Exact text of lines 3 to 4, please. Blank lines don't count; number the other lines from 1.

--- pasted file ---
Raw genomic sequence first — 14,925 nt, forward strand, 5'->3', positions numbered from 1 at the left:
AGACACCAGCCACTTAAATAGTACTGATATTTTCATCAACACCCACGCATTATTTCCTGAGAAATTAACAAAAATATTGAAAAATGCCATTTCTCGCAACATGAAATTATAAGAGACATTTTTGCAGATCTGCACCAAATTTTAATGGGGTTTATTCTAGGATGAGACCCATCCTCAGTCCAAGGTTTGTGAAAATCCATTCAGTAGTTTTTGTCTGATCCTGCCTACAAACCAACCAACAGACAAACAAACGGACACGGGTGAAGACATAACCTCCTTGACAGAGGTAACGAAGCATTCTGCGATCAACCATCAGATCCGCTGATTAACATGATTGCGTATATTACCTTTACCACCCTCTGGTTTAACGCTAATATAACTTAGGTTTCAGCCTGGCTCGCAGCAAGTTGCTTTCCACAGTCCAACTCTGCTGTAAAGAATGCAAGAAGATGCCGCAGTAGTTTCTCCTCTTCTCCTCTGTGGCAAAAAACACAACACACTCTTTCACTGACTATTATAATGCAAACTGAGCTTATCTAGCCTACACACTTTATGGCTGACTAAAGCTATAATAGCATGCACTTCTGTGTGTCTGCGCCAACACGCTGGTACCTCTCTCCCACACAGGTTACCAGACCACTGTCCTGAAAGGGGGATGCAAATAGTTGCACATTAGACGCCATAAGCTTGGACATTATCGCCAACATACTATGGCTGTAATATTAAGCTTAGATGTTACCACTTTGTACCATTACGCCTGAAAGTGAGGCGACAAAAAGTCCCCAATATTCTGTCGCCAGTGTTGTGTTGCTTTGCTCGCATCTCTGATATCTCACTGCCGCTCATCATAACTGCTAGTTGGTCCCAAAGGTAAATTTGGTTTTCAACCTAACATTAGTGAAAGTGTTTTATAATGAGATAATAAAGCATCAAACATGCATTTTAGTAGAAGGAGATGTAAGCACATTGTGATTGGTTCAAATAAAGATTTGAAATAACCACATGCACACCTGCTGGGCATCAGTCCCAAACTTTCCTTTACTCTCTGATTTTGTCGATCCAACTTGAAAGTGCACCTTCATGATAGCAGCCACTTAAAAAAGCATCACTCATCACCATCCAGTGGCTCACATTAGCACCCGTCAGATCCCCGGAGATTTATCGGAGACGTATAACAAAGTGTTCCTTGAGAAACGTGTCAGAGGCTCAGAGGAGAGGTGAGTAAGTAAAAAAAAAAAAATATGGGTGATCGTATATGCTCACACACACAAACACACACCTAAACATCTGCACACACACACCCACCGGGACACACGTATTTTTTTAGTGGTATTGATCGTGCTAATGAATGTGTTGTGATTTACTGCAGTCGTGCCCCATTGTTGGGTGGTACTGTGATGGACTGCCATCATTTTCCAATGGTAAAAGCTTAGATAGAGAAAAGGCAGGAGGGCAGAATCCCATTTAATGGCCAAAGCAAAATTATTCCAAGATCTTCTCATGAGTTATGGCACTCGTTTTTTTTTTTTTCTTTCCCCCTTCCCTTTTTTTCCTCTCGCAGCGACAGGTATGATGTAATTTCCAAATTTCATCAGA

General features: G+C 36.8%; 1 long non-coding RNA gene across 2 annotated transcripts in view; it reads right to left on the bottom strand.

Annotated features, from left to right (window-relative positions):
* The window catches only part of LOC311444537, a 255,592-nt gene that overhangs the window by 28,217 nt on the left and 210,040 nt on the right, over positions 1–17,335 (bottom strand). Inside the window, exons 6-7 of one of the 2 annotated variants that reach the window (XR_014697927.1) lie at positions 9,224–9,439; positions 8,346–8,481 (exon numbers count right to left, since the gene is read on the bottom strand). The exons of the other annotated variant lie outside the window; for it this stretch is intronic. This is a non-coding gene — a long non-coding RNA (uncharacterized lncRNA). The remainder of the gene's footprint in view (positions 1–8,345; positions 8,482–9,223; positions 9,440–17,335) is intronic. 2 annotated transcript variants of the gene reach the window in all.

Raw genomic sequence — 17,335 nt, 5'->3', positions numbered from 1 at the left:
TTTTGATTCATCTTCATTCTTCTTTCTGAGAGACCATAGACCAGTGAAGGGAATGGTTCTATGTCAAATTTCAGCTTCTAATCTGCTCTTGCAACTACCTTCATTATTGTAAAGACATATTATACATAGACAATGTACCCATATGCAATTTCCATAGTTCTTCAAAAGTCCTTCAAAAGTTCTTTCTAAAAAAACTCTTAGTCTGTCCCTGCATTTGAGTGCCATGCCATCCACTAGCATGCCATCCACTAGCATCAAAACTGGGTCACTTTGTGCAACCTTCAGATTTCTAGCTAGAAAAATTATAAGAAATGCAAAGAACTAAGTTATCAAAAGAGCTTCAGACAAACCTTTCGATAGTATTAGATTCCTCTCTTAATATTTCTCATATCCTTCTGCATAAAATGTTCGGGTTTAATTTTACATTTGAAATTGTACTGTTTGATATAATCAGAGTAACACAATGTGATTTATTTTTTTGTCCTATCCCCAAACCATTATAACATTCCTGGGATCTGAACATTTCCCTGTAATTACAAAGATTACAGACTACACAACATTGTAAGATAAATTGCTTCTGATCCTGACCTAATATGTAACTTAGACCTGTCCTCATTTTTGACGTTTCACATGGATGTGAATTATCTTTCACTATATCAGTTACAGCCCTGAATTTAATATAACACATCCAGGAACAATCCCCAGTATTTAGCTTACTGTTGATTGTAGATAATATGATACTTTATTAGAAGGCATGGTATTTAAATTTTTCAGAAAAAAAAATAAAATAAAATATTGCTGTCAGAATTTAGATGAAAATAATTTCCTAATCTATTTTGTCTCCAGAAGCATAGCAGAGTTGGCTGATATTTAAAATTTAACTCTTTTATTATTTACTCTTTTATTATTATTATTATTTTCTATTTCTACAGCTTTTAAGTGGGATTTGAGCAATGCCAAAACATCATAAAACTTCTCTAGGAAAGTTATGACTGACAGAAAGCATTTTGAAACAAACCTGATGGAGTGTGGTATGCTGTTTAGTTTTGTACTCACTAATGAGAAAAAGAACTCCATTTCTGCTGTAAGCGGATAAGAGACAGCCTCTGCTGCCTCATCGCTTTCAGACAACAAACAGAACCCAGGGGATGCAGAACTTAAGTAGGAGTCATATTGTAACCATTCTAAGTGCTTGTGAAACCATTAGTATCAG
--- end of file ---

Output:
General features: G+C 36.8%; 1 long non-coding RNA gene across 2 annotated transcripts in view; it reads right to left on the bottom strand.

Annotated features, from left to right (window-relative positions):